CSL Behring has commenced patient enrolment in its pivotal paediatric Phase III Haemophilia B study designed to assess the recombinant fusion protein linking coagulation factor IX with recombinant albumin (rIX-FP) for its safety, efficacy and pharmacokinetic profile.
CSL Behring and its parent company, CSL Limited, are jointly developing rIX-FP through the PROLONG-9FP clinical trial programme, which is designed to prevent and treat bleeding episodes in factor IX-deficient patients.
Children up to 11 years of age, who have previously received treatment, are participating in the study.
CSL Limited chief scientist Dr Andrew Cutherbertson said the company is advancing the recombinant coagulation factor development programme at an encouraging rate.
"The long history of profound expertise and commitment CSL brings to developing safe and effective therapies to improve the lives of those affected by rare and serious bleeding disorders remains the key to our ongoing success in this therapeutic area," Cutherbertson said.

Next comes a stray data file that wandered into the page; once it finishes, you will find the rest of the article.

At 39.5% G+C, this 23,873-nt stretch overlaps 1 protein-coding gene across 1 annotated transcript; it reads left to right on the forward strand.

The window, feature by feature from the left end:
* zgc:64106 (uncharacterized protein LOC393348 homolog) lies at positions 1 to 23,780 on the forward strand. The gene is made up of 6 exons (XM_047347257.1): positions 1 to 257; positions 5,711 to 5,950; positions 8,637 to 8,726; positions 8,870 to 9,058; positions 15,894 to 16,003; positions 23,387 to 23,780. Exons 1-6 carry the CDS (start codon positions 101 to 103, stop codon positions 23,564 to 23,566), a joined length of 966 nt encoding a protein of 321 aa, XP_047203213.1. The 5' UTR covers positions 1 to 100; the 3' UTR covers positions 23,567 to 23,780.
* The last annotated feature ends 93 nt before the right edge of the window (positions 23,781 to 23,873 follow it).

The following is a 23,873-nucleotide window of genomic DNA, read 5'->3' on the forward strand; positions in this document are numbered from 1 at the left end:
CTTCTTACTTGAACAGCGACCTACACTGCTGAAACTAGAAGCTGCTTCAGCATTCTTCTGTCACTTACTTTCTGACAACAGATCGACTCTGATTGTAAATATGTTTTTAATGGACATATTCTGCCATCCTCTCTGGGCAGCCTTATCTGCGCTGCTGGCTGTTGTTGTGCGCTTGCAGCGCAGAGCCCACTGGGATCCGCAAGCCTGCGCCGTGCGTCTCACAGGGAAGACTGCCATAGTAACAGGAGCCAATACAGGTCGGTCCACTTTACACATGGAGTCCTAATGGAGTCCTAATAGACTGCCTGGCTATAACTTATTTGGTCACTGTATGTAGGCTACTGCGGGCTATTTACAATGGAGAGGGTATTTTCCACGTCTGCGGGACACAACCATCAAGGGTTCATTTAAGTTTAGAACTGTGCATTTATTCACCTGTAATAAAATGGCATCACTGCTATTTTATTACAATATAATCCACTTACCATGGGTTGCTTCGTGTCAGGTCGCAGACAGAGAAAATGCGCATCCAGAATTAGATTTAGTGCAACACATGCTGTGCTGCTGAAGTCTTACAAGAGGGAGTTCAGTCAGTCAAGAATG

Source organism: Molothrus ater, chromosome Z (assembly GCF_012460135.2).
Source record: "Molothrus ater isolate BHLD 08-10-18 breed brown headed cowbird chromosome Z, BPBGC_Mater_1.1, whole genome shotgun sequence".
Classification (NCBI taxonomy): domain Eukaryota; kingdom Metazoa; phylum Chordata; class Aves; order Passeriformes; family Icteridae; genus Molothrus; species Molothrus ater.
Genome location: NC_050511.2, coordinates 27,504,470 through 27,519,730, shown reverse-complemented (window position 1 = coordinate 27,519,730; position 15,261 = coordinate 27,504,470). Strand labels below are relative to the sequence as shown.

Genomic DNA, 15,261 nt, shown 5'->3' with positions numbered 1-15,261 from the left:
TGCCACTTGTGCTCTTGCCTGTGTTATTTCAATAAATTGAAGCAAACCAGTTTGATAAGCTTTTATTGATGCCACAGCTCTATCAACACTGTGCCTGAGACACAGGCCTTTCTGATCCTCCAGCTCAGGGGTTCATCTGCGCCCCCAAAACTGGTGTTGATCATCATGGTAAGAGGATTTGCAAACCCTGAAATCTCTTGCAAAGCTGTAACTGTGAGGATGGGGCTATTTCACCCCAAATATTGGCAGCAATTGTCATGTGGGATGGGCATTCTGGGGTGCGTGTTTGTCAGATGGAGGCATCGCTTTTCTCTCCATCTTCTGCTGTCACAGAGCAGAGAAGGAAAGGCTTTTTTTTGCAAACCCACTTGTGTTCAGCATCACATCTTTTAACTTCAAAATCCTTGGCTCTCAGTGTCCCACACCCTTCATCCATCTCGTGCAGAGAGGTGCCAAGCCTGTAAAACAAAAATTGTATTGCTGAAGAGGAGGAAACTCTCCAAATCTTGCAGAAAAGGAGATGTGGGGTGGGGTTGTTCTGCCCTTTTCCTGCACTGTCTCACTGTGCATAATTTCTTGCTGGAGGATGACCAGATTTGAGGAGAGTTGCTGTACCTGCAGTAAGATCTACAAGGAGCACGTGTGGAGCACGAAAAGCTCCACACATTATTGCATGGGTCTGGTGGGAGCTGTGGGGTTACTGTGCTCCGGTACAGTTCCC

According to data from a Phase I study conducted in patients with severe haemophilia B, rIX-FP has demonstrated a half-life extension of 5.3 times more than existing recombinant FIX therapy.
Tissue distribution study data also showed that rIX-FP was detectable for notably longer than the study comparator product, though the degree and speed of tissue penetration were alike.
CSL Behring research and development vice president Dr Stefan Schulte said; "These results provide further evidence that rIX-FP is an extended half-life recombinant factor IX with the potential to reduce the number of injections needed in patients receiving prophylaxis from two or three injections per week with the study comparator product, to once weekly or significantly less frequently with rIX-FP."